[I met artist Cindi Zimmerman through an art group on Facebook because she shared some paintings and I fell in love immediately. I had to have them and finally convinced her I really wanted to buy them. We hit it off immediately and she kindly let me interview her for this blog. She also introduced me to Art On The Creeks, my first art fair in 6 or 7 years. I hope you all enjoy getting to know her as much as I have.]
Cindi Zimmerman creates both figurative and abstract acrylic and mixed media paintings influenced by personal relationships, poetry, music and mood. The canvas is her place for imagination and freedom, often favoring her fingers over a paintbrush to merge rich colors with elements of intuition, symbolism, emotion, and whimsy. Her preferred approach is to create multiple layers of random marks without intention, allowing the canvas to take on a life of its own until the chaos evokes a message that begs to be painted.
Is there a moment/s or trigger/s that has had a pivotal impact on your work? If so, what was it/were they?
About a year into painting, I started studying abstract art. The work of other abstract artists intrigued me, but when I tried to create my own, my type-A personality wasn’t satisfied with merely splattering paint and calling it art. I needed to understand what made a “good” abstract. So I studied the abstracts that appealed to me and started to recognize that although they were “abstract”, I could still identify composition, balance, form, color, lines, shapes and focal points. Hmmm….all things present in other forms of art, but…but…but…how could I start with a completely blank canvas and create something that was completely void of “a figure” to which all of the other art fundamentals could be applied? Thinking about it seriously hurt my brain. Then, as if the universe recognized my angst, it sent me a flyer for an “Intuitive Abstract Painting Workshop” to be taught by Paula Jones. SIGN. ME. UP. I had no idea what “intuitive” meant in the context of art, but I was about to find out.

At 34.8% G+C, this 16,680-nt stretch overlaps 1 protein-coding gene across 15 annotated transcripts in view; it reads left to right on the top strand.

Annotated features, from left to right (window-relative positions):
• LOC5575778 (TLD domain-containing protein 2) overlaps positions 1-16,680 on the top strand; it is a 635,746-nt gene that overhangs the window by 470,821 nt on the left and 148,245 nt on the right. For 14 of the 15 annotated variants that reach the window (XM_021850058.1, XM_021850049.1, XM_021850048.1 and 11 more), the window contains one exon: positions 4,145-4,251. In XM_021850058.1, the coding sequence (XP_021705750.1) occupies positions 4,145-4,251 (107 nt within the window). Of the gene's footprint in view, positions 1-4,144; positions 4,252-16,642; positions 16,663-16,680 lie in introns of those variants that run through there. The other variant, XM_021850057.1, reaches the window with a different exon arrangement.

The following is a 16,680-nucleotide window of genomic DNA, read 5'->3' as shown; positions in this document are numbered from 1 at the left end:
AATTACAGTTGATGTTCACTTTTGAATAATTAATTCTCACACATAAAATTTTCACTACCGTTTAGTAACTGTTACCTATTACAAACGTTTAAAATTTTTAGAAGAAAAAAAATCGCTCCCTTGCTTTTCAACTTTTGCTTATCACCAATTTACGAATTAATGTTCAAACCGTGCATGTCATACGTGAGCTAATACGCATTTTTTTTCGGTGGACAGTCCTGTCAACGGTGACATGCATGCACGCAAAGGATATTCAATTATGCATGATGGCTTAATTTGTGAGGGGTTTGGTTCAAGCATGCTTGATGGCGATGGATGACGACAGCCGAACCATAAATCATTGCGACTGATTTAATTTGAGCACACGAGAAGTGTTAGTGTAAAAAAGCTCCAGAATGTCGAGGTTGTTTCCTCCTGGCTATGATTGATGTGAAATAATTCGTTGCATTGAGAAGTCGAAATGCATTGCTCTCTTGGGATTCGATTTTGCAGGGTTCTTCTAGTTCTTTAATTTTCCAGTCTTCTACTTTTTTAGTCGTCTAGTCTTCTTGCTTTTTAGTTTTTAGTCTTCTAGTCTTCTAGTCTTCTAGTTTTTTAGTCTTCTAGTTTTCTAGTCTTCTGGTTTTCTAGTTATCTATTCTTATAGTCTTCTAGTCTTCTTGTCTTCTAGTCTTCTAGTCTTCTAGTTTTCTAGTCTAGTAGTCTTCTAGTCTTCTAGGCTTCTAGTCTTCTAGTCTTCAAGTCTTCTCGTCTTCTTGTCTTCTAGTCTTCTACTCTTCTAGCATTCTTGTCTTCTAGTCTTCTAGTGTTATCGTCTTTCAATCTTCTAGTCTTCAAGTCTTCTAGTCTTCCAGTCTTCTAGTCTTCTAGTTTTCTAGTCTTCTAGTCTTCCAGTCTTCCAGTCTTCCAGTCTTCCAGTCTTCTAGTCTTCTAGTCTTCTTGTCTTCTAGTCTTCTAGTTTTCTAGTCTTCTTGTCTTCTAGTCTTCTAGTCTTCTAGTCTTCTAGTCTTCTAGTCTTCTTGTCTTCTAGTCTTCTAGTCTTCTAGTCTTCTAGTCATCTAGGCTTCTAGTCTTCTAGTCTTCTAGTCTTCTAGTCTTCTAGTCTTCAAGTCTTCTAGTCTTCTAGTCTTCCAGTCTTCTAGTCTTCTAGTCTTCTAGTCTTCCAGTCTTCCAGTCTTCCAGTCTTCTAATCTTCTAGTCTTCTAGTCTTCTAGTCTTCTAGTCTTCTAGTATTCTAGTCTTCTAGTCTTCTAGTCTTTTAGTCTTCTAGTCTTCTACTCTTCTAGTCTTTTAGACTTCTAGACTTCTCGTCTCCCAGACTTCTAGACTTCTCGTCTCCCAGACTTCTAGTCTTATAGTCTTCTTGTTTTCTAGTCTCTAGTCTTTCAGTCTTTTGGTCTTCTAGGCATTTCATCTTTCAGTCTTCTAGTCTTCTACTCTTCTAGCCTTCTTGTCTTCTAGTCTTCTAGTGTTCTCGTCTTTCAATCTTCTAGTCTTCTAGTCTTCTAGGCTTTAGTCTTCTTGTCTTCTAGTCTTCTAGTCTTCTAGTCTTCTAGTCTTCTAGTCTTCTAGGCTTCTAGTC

Of course before the workshop took place I started questioning is “intuitive art” really “a thing”? Google served up some information, but what I can tell you is that for me, it’s definitely a thing. It’s about tapping into my own personal stories, emotions and moods and then setting them free on canvas in a very personal, non-judgmental way. It’s about getting out of my head and into my heart when I create. It’s about finding joy, bravery, and unconventional wisdom that can lead to interesting and brilliant things that my left brain doesn’t have room for. Things that nobody has to know or understand the meaning of to appreciate the art that comes out of it. To making what is unconscious, conscious. That workshop with Paula Jones unlocked the door for me. And as I went into deeper discovery mode, Flora Bowley and her “Bloom True” Brave Intuitive Painting program flung that door wide open and gave me permission to run through it with wild abandon. Now I take great pleasure in making layers and layers of random marks that sometimes remain abstract and other times leads to figurative pieces, but through a process that allows me to play first and get fussy later (but only if I choose to).